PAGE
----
An ideal gas in a box is an egodic system. The Poincarè recurrence theorem states that a volume preserving dynamical system (i.e. any conservative system in classical physics) returns infinitely often in any neighbourhood (as small as you want) of any point of the phase space.

**Marco Discendenti (marco-discendenti)**on Unconvenient consequences of the logic behind the second law of thermodynamics · 2021-03-12T20:29:53.418Z · LW · GW

"What mechanism exists to cause the particles to vary in speed (given the magical non-deforming non-reactive box we are containing things in)?"

The system is a compact deterministc dynamical system and Poincarè recurrence applies: it will return infinitely many times close to any low entropic state it was before. Since the particles are only 3 the time needed for the return is small.

**Marco Discendenti (marco-discendenti)**on Unconvenient consequences of the logic behind the second law of thermodynamics · 2021-03-12T19:43:09.138Z · LW · GW

"conditional on any given (nonmaximal) level of entropy, the vast majority of states have increasing entropy"

I don't think this statement can be true in any sense that would produce a non-symmetric behavior over a long time, and indeed it has some problem if you try to express it in a more accurate way:

1) what does "non-maximal" mean? You don't really have a single maximum, you have a an average maximum and random oscillations around it

2) the "vast majority" of states are actually little oscillations around an average maximum value, and the downward oscillations are as frequent as the upward oscillations

3) any state of low entropy must have been reached in some way and the time needed to go from the maximum to the low entropy state should be almost equal to the time needed to go from the low entropy to the maximum: why shold it be different if the system has time symmetric laws?

In your graph you take very few time to reach low entropy states from high entropy - compared to the time needed to reach high entropy again, but would this make the high-low transition look more natural or more "probable"? Maybe it would look even more innatural and improbable!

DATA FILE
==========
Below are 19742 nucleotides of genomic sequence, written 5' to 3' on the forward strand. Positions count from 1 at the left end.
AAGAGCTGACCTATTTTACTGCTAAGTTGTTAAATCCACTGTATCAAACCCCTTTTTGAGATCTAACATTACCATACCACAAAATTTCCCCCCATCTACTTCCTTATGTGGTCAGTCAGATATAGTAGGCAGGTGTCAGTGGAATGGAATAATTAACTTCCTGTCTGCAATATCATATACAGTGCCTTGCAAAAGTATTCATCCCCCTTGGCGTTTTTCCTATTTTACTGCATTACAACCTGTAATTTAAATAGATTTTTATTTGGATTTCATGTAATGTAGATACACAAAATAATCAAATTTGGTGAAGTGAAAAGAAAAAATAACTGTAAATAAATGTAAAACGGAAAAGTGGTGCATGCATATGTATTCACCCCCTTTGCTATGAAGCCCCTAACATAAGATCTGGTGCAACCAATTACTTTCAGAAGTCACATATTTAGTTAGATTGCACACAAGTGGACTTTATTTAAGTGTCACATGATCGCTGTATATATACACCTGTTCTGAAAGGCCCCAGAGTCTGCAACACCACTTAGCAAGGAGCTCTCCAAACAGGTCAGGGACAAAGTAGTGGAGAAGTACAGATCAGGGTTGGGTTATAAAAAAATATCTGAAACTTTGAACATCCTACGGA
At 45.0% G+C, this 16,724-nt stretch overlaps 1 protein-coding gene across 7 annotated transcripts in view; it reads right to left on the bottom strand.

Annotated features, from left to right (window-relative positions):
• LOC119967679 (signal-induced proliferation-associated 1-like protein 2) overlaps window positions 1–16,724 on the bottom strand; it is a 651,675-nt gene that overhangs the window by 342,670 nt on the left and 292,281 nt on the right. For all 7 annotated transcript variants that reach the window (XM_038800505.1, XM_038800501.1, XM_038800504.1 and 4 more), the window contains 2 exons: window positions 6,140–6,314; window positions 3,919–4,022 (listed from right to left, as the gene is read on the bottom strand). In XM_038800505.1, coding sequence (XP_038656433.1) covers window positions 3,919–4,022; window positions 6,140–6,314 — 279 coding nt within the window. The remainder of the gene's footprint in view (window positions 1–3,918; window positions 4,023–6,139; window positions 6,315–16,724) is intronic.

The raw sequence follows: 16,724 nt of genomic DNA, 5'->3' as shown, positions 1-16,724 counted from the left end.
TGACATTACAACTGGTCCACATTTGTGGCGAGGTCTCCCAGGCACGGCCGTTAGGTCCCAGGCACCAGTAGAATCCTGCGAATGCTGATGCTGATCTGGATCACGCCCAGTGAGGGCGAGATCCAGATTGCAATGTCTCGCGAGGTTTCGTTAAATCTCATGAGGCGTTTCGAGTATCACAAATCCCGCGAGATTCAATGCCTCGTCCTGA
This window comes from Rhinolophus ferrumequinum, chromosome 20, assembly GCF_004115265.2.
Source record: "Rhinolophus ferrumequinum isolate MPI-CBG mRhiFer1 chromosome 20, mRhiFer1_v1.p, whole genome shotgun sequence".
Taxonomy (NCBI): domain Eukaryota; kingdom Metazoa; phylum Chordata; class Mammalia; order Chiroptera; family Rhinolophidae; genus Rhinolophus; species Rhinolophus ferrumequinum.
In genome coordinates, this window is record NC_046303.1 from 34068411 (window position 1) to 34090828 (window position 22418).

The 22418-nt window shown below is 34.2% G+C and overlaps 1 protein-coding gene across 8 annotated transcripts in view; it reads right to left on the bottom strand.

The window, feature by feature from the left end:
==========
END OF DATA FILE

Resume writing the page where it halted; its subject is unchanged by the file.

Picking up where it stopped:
**Marco Discendenti (marco-discendenti)**on Unconvenient consequences of the logic behind the second law of thermodynamics · 2021-03-12T11:56:40.044Z · LW · GW

Good point but gravity could be enough to keep the available positions in a bounded set

**Marco Discendenti (marco-discendenti)**on Unconvenient consequences of the logic behind the second law of thermodynamics · 2021-03-12T08:22:23.880Z · LW · GW

You do have spontatenous entropy decreases in very "small" environment. For gas in a box with 3 particles entropy is fluctuating in human-scale times.

**Marco Discendenti (marco-discendenti)**on Unconvenient consequences of the logic behind the second law of thermodynamics · 2021-03-12T07:22:37.133Z · LW · GW

In order to apply Poincarè recurrence it is the set of available points of the phase space that must be "compact" and this is likely the case if we assume that the total energy of the universe is finite.

**Marco Discendenti (marco-discendenti)**on Unconvenient consequences of the logic behind the second law of thermodynamics · 2021-03-11T07:04:43.037Z · LW · GW

Entropy "reversal" - i.e. decrease - must be equally frequent as entropy increases: you cannot have an increase if you didn't have a decrease before. My graph is not quantitatively accurate for sure but with a rescaling of times it should be ok.